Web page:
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Mother and I in Burlington

03/29/02 12:00AM By Willem Lange

You may consider Burlington pretty small potatoes. But when you spend most of your time in the swamps of Etna, it's pretty exotic. Just crossing the street can kill you.

Mother and I are here at a hardware convention: an overnight party and products show, with spouses invited. Mother's the businessperson; I'm the spouse.

I feel the way Garrison Keillor did after moving to Denmark with a new wife. He didn't speak the language, so nobody expected him to know or say anything. They've given me a name tag, though, and you'd have to look sharp to tell me from somebody who actually knows something.

I stroll around as if I were considering a large order -- nodding over the paints, exclaiming about the brass hardware, tapping on the cultured marble sink tops. I've found some things I haven't seen before: a paint roller with a ten-foot-long handle; a four-foot-long collapsible T-square; and a foolproof mousetrap. But once around the ballroom is enough.

Meanwhile, I'm remembering what it is that's stimulating about cities -- people. Just to give you an idea: last night during supper, a young couple walked into the dining room. She had on a bright red dress with attention-getting contours, and her companion's hair looked as though he'd stuck his finger into a lightbulb socket. He was carrying a boom box.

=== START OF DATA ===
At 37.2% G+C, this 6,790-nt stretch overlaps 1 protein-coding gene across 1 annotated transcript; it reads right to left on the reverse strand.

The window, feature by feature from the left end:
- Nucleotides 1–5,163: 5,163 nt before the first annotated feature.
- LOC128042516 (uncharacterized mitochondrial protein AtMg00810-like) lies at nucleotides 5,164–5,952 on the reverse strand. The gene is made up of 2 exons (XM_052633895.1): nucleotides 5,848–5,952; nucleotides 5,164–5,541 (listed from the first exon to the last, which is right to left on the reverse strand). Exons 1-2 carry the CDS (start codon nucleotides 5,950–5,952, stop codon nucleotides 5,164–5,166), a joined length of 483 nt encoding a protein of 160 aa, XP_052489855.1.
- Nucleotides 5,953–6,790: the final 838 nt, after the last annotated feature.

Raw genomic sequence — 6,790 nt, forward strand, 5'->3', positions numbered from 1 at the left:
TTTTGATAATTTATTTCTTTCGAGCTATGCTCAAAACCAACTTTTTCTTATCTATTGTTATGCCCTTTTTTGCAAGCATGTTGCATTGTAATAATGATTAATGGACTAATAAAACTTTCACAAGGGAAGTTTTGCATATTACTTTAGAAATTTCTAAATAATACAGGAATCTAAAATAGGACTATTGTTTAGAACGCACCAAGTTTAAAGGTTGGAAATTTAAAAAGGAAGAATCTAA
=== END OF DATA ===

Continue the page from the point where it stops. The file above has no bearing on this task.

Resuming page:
They walked up to a fellow at the next table and spoke to him. Then the wild-haired character punched a button on the tape player, music began, and the woman started gyrating as if she had an angry ferret inside her clothes. After a minute or so, she started to take them off. And she didn't stop.

Mother looked at me round-eyed. "Do you see that?"

"What's that?" I asked. "Oh, that! Why, I'd hardly noticed." Which wasn't entirely true, and I think she knew it.

We've met lots of new people. We ate breakfast with a salesman who told us about his kids and his neighbor's au pair. I talked to the mouse trap salesman and got a description of his whole life since high school. We had lunch with a couple who quit a career in a Cleveland steel mill and bought a general store in northern Vermont. Next to them sat a couple who owned a hardware store in the Adirondacks. She was large and talked a lot; he was small, and smiled a lot.

Mother stopped at the mall on the way into town. I sat by the fountain, reading and watching people. A bearded drunk in logger's boots, wearing a Walkman, sat down beside me, looked over at my magazine, and hummed along with his private music.

"Vermont Life. Ver' nize mag'zine. I'm f'm Vermont, y'know." He slid down to the edge of the pool, put his feet and the Walkman into the water, lay back on the bricks, and fell asleep. You don't see that too much in Etna..

This is Willem Lange back in Etna, New Hampshire, and I gotta get back to work.

--Willem Lange is a contractor, writer and storyteller who lives in Etna, New Hampshire.
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